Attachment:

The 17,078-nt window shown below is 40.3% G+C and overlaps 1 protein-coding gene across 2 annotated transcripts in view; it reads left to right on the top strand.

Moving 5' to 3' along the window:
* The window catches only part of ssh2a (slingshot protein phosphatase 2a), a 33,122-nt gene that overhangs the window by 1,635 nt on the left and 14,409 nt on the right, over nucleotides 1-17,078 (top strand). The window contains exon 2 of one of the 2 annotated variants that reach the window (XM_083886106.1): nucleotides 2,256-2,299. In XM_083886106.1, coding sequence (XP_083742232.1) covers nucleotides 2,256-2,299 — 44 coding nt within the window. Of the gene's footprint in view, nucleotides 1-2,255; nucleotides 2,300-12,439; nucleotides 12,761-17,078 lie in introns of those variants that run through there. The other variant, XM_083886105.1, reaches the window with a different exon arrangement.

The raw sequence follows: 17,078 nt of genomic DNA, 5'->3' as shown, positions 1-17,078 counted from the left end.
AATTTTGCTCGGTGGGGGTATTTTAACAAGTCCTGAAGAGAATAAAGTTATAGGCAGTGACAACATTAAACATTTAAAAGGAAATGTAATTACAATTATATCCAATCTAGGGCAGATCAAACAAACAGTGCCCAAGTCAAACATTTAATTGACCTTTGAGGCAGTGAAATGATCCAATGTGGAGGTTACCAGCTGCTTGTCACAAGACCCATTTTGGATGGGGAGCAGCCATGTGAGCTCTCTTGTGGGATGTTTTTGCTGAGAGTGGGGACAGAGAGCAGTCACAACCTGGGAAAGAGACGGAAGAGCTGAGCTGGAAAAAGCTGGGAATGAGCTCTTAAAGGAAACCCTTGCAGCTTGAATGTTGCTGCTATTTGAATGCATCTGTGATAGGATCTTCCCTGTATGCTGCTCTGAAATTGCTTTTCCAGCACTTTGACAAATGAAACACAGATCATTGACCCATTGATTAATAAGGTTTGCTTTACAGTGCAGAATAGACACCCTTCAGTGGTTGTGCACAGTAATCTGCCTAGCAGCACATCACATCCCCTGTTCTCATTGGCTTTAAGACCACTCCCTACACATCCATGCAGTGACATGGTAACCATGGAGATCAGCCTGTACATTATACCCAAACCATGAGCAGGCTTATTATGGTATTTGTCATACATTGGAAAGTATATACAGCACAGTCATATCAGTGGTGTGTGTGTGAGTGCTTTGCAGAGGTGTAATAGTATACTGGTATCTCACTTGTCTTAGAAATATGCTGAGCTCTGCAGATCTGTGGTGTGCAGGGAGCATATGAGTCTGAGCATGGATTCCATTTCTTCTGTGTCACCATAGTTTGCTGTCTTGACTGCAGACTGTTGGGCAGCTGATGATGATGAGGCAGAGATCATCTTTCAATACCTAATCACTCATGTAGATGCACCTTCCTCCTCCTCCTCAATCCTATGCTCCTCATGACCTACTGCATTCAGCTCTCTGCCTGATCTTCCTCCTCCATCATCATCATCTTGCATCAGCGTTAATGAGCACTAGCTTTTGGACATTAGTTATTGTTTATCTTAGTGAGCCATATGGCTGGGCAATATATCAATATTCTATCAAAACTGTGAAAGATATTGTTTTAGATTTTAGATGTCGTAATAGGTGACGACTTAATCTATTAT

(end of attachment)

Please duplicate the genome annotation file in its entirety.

The 17,078-nt window shown below is 40.3% G+C and overlaps 1 protein-coding gene across 2 annotated transcripts in view; it reads left to right on the top strand.

Moving 5' to 3' along the window:
* The window catches only part of ssh2a (slingshot protein phosphatase 2a), a 33,122-nt gene that overhangs the window by 1,635 nt on the left and 14,409 nt on the right, over nucleotides 1-17,078 (top strand). The window contains exon 2 of one of the 2 annotated variants that reach the window (XM_083886106.1): nucleotides 2,256-2,299. In XM_083886106.1, coding sequence (XP_083742232.1) covers nucleotides 2,256-2,299 — 44 coding nt within the window. Of the gene's footprint in view, nucleotides 1-2,255; nucleotides 2,300-12,439; nucleotides 12,761-17,078 lie in introns of those variants that run through there. The other variant, XM_083886105.1, reaches the window with a different exon arrangement.

The raw sequence follows: 17,078 nt of genomic DNA, 5'->3' as shown, positions 1-17,078 counted from the left end.
AATTTTGCTCGGTGGGGGTATTTTAACAAGTCCTGAAGAGAATAAAGTTATAGGCAGTGACAACATTAAACATTTAAAAGGAAATGTAATTACAATTATATCCAATCTAGGGCAGATCAAACAAACAGTGCCCAAGTCAAACATTTAATTGACCTTTGAGGCAGTGAAATGATCCAATGTGGAGGTTACCAGCTGCTTGTCACAAGACCCATTTTGGATGGGGAGCAGCCATGTGAGCTCTCTTGTGGGATGTTTTTGCTGAGAGTGGGGACAGAGAGCAGTCACAACCTGGGAAAGAGACGGAAGAGCTGAGCTGGAAAAAGCTGGGAATGAGCTCTTAAAGGAAACCCTTGCAGCTTGAATGTTGCTGCTATTTGAATGCATCTGTGATAGGATCTTCCCTGTATGCTGCTCTGAAATTGCTTTTCCAGCACTTTGACAAATGAAACACAGATCATTGACCCATTGATTAATAAGGTTTGCTTTACAGTGCAGAATAGACACCCTTCAGTGGTTGTGCACAGTAATCTGCCTAGCAGCACATCACATCCCCTGTTCTCATTGGCTTTAAGACCACTCCCTACACATCCATGCAGTGACATGGTAACCATGGAGATCAGCCTGTACATTATACCCAAACCATGAGCAGGCTTATTATGGTATTTGTCATACATTGGAAAGTATATACAGCACAGTCATATCAGTGGTGTGTGTGTGAGTGCTTTGCAGAGGTGTAATAGTATACTGGTATCTCACTTGTCTTAGAAATATGCTGAGCTCTGCAGATCTGTGGTGTGCAGGGAGCATATGAGTCTGAGCATGGATTCCATTTCTTCTGTGTCACCATAGTTTGCTGTCTTGACTGCAGACTGTTGGGCAGCTGATGATGATGAGGCAGAGATCATCTTTCAATACCTAATCACTCATGTAGATGCACCTTCCTCCTCCTCCTCAATCCTATGCTCCTCATGACCTACTGCATTCAGCTCTCTGCCTGATCTTCCTCCTCCATCATCATCATCTTGCATCAGCGTTAATGAGCACTAGCTTTTGGACATTAGTTATTGTTTATCTTAGTGAGCCATATGGCTGGGCAATATATCAATATTCTATCAAAACTGTGAAAGATATTGTTTTAGATTTTAGATGTCGTAATAGGTGACGACTTAATCTATTAT